CHOOSING WISELY® UPDATE: Strategies to avoid patient harm when prescribing liquid medication
Liquid medications are frequently used in otolaryngology, whether for pediatric patients after common operations such as adenotonsillectomy, or for adult patients recovering from head and neck operations. Unlike other forms of medication, liquid medications are usually measured out each time a dose is administered, creating recurring opportunities for dosing errors.
Karthik Balakrishnan, MD, MPH, and Michael J. Brenner, MD, for the Patient Safety and Quality Improvement (PSQI) Committee
Liquid medications are frequently used in otolaryngology, whether for pediatric patients after common operations such as adenotonsillectomy, or for adult patients recovering from head and neck operations. Unlike other forms of medication, liquid medications are usually measured out each time a dose is administered, creating recurring opportunities for dosing errors. Indeed, some studies suggest that parents of pediatric patients may make dosing errors “over 40 percent of the time” (Yin HS et al Pediatrics 2016). With liquid analgesics, narcotics, and antibiotics in common use in otolaryngology, our patients may be particularly vulnerable to this problem.
As prescribing providers, we can play a major role in reducing these errors by becoming more aware of these risks and by employing simple prevention strategies. Here’s what you can do to reduce this problem and reduce your patients’ risk from liquid medications.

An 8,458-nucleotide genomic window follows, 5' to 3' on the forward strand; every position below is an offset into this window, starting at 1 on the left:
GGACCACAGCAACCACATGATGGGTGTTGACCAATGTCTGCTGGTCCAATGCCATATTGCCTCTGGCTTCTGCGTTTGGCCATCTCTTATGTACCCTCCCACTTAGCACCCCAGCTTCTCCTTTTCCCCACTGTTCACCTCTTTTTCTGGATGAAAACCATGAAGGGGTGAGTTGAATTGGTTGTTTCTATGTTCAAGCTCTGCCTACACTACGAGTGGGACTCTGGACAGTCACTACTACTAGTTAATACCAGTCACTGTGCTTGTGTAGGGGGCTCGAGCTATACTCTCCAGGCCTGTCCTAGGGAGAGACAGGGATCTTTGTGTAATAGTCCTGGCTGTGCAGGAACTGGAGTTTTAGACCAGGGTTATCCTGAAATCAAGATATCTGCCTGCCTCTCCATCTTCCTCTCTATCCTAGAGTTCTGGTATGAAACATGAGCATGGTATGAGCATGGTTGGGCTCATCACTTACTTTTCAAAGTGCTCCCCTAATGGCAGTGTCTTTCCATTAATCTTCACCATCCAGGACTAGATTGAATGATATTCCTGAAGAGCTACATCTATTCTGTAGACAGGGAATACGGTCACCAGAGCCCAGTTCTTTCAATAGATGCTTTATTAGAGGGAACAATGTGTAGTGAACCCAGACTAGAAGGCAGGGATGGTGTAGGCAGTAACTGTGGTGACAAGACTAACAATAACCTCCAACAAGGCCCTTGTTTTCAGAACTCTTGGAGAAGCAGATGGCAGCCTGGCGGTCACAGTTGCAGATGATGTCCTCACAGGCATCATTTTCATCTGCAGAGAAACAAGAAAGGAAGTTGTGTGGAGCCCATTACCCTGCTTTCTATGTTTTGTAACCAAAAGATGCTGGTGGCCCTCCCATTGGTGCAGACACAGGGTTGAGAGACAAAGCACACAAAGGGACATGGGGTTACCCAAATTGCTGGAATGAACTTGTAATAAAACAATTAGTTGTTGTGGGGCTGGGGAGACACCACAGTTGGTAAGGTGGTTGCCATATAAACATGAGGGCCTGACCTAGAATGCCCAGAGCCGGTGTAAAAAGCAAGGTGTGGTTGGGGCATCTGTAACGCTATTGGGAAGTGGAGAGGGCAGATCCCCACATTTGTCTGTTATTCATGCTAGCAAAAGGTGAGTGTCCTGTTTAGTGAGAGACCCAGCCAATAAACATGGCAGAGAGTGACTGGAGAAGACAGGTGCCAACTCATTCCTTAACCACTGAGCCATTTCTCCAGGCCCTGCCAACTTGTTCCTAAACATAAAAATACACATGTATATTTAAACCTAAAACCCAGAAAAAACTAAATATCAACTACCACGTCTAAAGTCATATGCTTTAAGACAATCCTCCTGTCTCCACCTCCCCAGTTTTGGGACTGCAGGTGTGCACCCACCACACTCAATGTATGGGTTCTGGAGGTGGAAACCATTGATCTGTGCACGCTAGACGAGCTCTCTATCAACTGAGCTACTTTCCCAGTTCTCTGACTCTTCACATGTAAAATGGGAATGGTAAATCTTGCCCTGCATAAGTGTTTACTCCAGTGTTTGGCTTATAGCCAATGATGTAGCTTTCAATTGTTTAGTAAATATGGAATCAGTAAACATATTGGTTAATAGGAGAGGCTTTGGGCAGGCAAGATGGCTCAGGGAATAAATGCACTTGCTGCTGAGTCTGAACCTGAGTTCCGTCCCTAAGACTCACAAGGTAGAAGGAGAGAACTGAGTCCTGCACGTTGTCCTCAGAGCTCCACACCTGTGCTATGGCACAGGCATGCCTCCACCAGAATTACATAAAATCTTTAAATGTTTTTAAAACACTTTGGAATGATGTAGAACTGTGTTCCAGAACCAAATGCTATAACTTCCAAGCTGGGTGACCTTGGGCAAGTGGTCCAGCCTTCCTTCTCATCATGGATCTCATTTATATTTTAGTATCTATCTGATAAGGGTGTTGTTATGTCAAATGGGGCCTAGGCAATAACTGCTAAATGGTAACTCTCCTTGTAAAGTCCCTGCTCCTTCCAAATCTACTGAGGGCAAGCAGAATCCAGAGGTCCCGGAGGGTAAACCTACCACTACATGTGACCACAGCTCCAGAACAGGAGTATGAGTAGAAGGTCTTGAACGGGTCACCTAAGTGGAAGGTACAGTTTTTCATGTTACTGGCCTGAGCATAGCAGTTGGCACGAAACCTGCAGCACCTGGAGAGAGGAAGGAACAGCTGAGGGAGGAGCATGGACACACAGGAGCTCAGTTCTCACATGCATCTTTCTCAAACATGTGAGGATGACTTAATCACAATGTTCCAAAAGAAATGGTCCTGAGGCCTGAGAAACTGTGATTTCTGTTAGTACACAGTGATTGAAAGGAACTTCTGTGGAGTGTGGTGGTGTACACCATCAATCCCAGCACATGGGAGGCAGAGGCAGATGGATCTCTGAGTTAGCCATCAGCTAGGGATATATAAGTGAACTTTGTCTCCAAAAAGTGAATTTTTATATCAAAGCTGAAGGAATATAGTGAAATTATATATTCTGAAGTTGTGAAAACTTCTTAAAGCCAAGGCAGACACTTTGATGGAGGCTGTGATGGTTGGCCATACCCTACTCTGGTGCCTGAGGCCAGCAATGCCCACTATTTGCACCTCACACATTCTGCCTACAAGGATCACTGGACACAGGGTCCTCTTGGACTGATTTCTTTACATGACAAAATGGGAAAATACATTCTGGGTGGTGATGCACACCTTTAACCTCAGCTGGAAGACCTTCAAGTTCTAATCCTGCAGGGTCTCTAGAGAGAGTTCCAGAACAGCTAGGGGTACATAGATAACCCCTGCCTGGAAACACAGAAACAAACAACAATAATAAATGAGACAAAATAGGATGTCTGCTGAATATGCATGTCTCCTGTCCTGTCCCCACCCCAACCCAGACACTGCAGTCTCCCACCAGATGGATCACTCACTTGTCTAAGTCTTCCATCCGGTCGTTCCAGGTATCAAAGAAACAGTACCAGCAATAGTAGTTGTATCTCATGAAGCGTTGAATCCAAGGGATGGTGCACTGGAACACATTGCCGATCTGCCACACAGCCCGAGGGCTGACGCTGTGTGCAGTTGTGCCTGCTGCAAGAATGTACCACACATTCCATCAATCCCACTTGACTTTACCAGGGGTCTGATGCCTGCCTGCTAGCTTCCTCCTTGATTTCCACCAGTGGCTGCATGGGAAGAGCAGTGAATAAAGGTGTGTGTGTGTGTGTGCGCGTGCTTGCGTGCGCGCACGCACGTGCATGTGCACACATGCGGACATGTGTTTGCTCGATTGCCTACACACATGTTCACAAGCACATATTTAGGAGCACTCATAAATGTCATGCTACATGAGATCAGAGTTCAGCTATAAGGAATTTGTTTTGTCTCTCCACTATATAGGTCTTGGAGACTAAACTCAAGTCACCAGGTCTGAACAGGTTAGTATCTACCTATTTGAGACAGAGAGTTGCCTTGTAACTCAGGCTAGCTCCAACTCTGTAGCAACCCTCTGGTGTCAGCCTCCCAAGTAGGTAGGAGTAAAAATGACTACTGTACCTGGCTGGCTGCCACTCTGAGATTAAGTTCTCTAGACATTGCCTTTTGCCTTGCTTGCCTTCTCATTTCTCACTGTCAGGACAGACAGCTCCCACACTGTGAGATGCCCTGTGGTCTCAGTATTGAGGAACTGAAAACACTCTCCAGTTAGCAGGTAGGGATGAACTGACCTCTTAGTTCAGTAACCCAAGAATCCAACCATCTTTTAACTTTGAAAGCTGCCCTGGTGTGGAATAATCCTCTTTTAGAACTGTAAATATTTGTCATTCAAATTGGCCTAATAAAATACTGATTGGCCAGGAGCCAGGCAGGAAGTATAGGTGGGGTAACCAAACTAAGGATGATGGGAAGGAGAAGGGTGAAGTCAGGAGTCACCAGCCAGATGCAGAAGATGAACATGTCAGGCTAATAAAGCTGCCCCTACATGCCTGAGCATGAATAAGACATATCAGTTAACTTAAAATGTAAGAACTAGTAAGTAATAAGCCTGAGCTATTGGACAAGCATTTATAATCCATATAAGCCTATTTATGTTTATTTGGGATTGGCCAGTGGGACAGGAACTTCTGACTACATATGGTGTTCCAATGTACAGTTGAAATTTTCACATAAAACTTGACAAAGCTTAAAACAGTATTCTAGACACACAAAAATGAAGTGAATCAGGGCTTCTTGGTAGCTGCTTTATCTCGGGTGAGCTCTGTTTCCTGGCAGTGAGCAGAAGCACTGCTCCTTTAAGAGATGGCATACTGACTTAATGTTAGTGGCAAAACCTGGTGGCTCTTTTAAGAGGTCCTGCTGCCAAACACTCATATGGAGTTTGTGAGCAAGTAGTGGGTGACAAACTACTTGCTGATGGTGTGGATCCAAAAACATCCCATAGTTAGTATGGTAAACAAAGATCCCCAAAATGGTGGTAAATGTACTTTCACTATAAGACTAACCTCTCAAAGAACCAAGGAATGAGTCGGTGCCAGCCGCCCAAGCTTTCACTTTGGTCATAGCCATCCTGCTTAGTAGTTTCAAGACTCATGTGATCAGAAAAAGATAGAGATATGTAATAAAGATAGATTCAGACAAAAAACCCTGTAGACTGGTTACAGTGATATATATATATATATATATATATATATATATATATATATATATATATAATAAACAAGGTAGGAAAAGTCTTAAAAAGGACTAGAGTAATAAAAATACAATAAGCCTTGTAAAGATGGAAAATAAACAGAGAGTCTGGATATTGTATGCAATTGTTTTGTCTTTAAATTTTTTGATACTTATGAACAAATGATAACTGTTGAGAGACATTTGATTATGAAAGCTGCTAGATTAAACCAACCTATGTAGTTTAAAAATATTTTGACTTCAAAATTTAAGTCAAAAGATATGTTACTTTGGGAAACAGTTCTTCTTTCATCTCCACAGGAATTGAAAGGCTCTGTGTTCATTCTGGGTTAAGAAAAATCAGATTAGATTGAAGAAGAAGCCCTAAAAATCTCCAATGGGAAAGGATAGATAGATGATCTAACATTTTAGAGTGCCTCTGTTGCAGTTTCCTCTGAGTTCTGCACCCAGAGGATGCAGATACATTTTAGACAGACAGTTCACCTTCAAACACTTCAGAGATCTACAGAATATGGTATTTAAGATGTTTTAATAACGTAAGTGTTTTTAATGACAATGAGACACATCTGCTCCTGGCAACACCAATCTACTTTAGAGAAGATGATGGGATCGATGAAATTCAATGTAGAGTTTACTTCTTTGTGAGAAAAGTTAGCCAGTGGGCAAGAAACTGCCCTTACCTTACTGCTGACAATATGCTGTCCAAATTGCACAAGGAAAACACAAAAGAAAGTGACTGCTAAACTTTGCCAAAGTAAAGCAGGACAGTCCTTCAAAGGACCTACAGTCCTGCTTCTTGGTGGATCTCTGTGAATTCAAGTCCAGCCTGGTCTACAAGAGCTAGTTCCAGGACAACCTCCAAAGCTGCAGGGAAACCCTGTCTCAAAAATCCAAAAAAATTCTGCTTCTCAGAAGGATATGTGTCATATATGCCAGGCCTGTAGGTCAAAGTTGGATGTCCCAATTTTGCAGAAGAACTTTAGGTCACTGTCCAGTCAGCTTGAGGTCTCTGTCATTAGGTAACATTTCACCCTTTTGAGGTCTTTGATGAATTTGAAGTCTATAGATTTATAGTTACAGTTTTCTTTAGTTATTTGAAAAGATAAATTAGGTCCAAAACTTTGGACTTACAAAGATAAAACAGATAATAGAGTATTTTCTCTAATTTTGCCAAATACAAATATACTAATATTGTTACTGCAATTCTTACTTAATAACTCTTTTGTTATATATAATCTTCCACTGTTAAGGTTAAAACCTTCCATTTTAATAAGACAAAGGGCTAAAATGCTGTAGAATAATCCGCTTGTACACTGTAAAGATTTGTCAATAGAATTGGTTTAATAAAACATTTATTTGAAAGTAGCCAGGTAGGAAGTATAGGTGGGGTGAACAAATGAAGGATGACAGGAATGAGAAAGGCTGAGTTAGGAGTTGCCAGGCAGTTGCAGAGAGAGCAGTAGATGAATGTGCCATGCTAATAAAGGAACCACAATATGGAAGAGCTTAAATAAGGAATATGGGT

Many clinicians are familiar with the Choosing Wisely campaign, which aims to use simple, evidence-based tips to improve the quality and safety of care while reducing costs. The Institute of Safe Medication Practices and the American Society of Health-System Pharmacists have produced a list of Choosing Wisely recommendations that includes the following:
“Do not prescribe or administer oral liquid medications using teaspoon or tablespoon for measurement; use only milliliters (mL) when measuring with an approved dosing device (e.g., medication cup or oral syringe).”
Dr. Shannon Manzi, director of the Clinical Pharmacogenomics Service and Pharmacy Manager for ICU and Emergency Services at Boston Children’s Hospital and Harvard Medical School, said that parents and caregivers frequently mistake measuring spoons of different sizes (tablespoon and teaspoon). She also observed that non-English-speaking individuals and those with lower health literacy might be especially vulnerable to such errors. “Clearly, a three-fold overdose of certain medications could result in harm.”
Chad Brummett, MD, director of Clinical Research in the Department of Anesthesiology at the University of Michigan, noted that when it comes to opioid medications in particular, “the results of such mistakes can be devastating, including respiratory arrest and death.”
With over 500,000 children undergoing tonsillectomy in the United States each year (Boss EF J Pediatrics 2012) and many more patients requiring liquid medications for other reasons, otolaryngologists have the opportunity to make a difference in this problem.
1. Use only metric units (milliliters or milligrams) when prescribing. If prescribing in milligrams, make sure that the correct medication concentration (milligrams per milliliter) is prescribed.